After getting through a tough first year at the helm of General Motors, CEO Mary Barra is being named Fortune's Most Powerful Woman.
Mary Barra has been CEO of GM for less than a month, but she's already receiving major accolades. Barra took the top spot in Fortune magazine's first list of the 50 Global Most Powerful Women in Business, ahead of Ginni Rometty, the chairman and CEO of IBM, in second place and Indra Nooyi, the CEO of Pepsi, in third.
During Fortune's Most Powerful Women Summit on Wednesday, Mary Barra, General Motors' executive vice president of global product development and global purchasing and supply chain - and in the running to be GM's next CEO - says she gives her employees one directive: "No more crappy cars."
Mary Barra, the current Executive Vice President, Global Product Development for General Motors and widely believed to be a leading candidate to succeed current GM CEO Dan Akerson, has been named to the Fortune's Top 50 Women in Business list for the second year in a row.
Not that it means anything beyond bragging rights, but if you're fixated on the positions of domestic automakers on the annual Fortune 500 list, both General Motors and Ford are still on it but they've slipped a couple of notches. The list ranks American companies and they're ordered solely by revenue. GM, fifth last year, came in seventh, while Ford fell from ninth to tenth even though both companies saw small gains in annual revenue.
When you think of Apple products, what color comes to mind? If you purchased a MacBook this year, maybe aluminum's gray hue, but for everyone else, the color that likely comes to mind is that clean white, maybe with a white Apple logo in the middle. According to a Fortune article, that prevalence may have led to a shift in popular car colors. While silver was the longtime favorite color, designers have apparently fallen for white. Says the report "Prior to Apple, white was associated with things
If you saw the recent boring-story-brilliantly-told called The Social Network, you might have come away with the notion that Facebook CEO Mark Zuckerberg deserves the Businessperson of the Year title. The movie's been a box-office smash, but evidently the voting public felt otherwise, electing Ford CEO Alan Mulally as their popular choice.
Historically, Toyota has been the automaker with the Midas touch... everything it did seemed to turn to gold. But, in light of Toyota's recent safety and recall woes, if you were compiling a short list of companies that you admire today – as in right now – would the Big Red T make the cut?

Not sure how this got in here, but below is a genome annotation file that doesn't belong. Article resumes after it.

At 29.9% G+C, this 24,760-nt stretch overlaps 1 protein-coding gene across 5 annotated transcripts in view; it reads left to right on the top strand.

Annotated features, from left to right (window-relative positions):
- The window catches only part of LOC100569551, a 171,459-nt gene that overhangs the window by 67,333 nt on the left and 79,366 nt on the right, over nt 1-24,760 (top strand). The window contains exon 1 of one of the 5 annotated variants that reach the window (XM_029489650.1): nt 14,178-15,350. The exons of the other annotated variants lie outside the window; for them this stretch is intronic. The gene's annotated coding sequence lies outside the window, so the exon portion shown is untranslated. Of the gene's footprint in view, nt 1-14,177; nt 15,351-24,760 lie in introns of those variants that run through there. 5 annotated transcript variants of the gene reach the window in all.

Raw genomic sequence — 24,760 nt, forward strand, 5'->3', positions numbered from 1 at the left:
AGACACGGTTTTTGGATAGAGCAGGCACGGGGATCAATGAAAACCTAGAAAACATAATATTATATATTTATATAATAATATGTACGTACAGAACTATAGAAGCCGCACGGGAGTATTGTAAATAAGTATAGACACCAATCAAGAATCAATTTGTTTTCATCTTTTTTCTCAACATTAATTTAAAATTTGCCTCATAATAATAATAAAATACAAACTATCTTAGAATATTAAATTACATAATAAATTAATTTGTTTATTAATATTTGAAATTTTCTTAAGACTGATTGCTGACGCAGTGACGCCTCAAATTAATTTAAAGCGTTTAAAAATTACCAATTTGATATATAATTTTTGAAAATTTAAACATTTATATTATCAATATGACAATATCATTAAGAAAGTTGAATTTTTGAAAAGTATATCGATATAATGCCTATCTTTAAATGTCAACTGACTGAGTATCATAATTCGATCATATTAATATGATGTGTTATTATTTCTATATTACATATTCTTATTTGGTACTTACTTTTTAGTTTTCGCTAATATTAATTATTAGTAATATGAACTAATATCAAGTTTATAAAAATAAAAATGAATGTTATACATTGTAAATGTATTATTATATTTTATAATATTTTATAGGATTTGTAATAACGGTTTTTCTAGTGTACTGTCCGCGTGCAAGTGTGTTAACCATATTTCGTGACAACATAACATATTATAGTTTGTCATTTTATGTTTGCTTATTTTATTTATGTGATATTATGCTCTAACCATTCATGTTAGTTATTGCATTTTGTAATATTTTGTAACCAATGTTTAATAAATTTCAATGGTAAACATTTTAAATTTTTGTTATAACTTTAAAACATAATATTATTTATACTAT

Wal-Mart has been booming since the recession began, and with 2008 sales of $406 billion dollars, the retail giant had its best year ever. That didn't stop Wal-Mart from losing its grip on first place in the Fortune 500, though, as Exxon Mobil smoked all comers with $443 billion in sales last year. Exxon Mobil also topped all companies in profits last year, tallying a cool $45 billion in revenue.
Thinking back on the year that (almost) was, there are plenty of horrid points to ponder, many of which revolve around the automotive world. The biggest story of the year is surely the poor state of the American economy, which has had dire consequences for the Detroit automakers and has led to a bailout package for two of the three companies. There are plenty of other points to consider as well, a point proven by Fortune's list of the 21 Dumbest Moments of 2008. Jet-gate, aka the Detroit 3's CEO
Now that GM is officially Number Two, many Monday morning quarterbacks are popping up to "help" the general right the ship. Count Alex Taylor III, Fortune's senior writer, among them. In an interesting article, Taylor outlines reasons why GM should cut loose the anchors of Buick, Pontiac, HUMMER, GMC and Saab in order to move forward and prosper. Reckoning that GM is too bloated with brands and capacity that were fine 50 years ago, Fortune says it's time to move on.